From packaging to computer screens to windows and more, glass is a key part of everyday life, and it has been so for millennia. Made of an exceedingly common element, glass is inexpensive to produce and quite versatile in its application. It is one of those products that is so prevalent that we hardly ever notice how common it is and how important glass is to every sector of society. As is well known, glass also occupies an important place in the art community and is an important part of the heritage of many world cultures.

How Glass Is Made

Glass is made from silicon, which is the second most common element in Earth's crust. Actually, silicon is not found in its pure elemental form in nature but rather in various chemical compounds, the most common of which is silicon dioxide, also known as silica. Most people are familiar with silica because it is one of the primary materials found in sand. Glass is formed by heating silica to a molten state and then cooling it. Most glass also includes sodium carbonate, with the result being that most finished glass will wear down over long periods of time when exposed to the various natural elements, especially water. The art of glass-blowing shapes molten glass into various forms that either have practical uses or are works of art in their own right. Air is blown into the molten glass to form cups, bowls, plates, sculptures, and much more.

Colored Glass

Clear glass is perhaps the most common type of glass that is used, particularly in window applications. However, human beings have also been using glass of various other colors from time immemorial. Adding other elements to silica while it is being melted and cooled will produce glass in different colors. For example, adding iron to the silica will produce green glass, and adding copper will result in blue glass. Like clear glass, colored glass is also used in many applications, including packaging and décor. However, it is almost certainly the case that many people think immediately of stained glass windows when they think about colored glass. Medieval churches and cathedrals in particular feature large windows made from various pieces of colored glass arranged to create a picture or symbols. Even today, people are making stained-glass window treatments to adorn churches and even residential buildings.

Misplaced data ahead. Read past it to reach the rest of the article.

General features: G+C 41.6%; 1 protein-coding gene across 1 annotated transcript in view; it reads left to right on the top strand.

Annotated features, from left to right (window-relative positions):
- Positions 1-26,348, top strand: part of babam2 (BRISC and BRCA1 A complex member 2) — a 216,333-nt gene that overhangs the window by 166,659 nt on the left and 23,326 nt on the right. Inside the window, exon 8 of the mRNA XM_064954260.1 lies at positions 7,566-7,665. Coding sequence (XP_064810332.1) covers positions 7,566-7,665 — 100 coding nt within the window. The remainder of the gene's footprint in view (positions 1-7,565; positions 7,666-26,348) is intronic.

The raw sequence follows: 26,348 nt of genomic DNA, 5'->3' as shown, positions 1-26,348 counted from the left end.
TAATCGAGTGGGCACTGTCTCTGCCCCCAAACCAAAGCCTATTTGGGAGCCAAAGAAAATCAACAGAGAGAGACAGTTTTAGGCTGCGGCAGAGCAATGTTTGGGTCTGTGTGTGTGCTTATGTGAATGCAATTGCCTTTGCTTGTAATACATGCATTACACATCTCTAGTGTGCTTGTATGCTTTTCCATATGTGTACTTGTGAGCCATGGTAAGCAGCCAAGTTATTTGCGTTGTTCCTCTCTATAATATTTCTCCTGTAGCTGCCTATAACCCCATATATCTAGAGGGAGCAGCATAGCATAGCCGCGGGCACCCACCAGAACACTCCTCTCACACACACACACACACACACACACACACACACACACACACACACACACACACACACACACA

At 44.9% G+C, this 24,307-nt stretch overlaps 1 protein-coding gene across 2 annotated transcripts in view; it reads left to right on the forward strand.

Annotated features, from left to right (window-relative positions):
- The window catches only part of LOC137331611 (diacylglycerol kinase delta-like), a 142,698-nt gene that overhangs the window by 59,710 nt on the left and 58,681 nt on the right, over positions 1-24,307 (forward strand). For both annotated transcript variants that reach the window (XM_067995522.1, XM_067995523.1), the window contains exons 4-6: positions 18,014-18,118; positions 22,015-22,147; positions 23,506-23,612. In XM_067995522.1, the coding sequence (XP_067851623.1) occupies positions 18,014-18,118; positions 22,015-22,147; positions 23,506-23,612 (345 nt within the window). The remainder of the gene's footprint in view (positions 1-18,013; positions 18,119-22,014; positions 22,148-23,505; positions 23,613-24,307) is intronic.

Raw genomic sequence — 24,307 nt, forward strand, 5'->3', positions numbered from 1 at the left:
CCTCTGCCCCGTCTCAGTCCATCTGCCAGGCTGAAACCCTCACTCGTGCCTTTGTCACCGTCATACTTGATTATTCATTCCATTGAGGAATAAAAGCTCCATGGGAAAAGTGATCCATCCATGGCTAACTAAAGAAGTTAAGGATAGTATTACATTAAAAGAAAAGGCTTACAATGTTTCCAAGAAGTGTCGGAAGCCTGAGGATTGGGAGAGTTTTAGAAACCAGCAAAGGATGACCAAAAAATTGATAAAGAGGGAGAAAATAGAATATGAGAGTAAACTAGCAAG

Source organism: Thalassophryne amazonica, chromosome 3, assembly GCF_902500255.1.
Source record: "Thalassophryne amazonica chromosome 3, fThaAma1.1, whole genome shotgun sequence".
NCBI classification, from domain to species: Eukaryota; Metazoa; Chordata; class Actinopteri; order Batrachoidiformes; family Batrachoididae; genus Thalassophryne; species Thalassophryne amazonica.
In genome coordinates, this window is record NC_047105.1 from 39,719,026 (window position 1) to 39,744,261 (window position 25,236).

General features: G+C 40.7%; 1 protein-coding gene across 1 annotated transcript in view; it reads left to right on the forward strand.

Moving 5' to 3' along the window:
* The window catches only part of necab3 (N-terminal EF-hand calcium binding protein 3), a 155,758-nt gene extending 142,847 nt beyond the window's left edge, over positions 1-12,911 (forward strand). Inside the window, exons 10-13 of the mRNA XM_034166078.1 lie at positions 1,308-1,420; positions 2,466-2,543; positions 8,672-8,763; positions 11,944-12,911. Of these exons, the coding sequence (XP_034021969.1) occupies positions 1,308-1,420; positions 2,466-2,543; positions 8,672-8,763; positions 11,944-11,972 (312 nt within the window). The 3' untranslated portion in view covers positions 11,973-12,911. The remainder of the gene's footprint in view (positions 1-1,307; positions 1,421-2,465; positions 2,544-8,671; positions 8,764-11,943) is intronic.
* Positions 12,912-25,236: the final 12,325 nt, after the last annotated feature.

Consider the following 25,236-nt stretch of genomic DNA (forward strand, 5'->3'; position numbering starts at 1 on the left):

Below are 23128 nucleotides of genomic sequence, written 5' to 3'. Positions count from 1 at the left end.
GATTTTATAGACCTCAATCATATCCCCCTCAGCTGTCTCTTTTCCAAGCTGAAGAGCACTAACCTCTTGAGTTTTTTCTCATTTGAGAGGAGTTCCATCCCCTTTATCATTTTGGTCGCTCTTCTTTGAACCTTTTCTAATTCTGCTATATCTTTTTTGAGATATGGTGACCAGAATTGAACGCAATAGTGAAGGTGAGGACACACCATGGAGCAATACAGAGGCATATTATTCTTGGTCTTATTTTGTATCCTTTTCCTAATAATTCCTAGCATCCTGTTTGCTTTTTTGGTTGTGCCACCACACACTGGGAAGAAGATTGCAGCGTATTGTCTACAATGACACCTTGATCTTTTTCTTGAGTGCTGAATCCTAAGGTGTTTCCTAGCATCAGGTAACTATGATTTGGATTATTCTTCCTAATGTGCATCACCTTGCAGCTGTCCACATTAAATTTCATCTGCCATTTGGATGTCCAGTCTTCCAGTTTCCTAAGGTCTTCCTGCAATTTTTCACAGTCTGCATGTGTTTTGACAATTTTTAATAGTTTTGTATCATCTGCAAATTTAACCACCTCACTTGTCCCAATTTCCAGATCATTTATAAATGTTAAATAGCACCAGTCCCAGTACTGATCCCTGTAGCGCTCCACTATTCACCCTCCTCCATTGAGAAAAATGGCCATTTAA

Other Types of Glass

Glass has many practical applications, and specific types of glass have been created to fulfill particular purposes. Annealed glass is the basic type of glass and is useful in its own right, being used in products including packaging for food, drinking glasses, and windows. But annealed glass can also be treated in different ways to make it more suitable for other purposes. When annealed glass is tempered properly, the result is something that is often called toughened glass, which is more resistant to breakage than annealed glass. Toughened glass is found in such places as car windshields, the facades of buildings, and other places where stronger, more shatter-resistant glass is necessary. Other familiar types of glass include coated glass, which is treated with vapors and other chemicals to make the glass scratch-resistant and more durable for long-term use, and patterned glass. Patterned glass can be used for décor or for the creation of fine crystal glasses and pitchers. In its purest form, glass can also be used to create optical fibers that make communication faster around the world. One final type of glass worth mentioning is extra-clear glass, which is not made from annealed glass but is rather a different kind of glass entirely. Extra-clear glass is prized for use in such things as photovoltaic cells that can turn sunlight into electricity.

So Basic and So Necessary

Given the long history of glass use, human beings will not likely abandon this material now or ever. The practical and artistic uses for this glass are nearly endless, and glass is increasingly being used for computer applications in a variety of settings. Whether it is colored or clear, glass is not just something pretty to look at. It is a vital part of the human economy and the overall human experience.

Article written by Lexi Westingate
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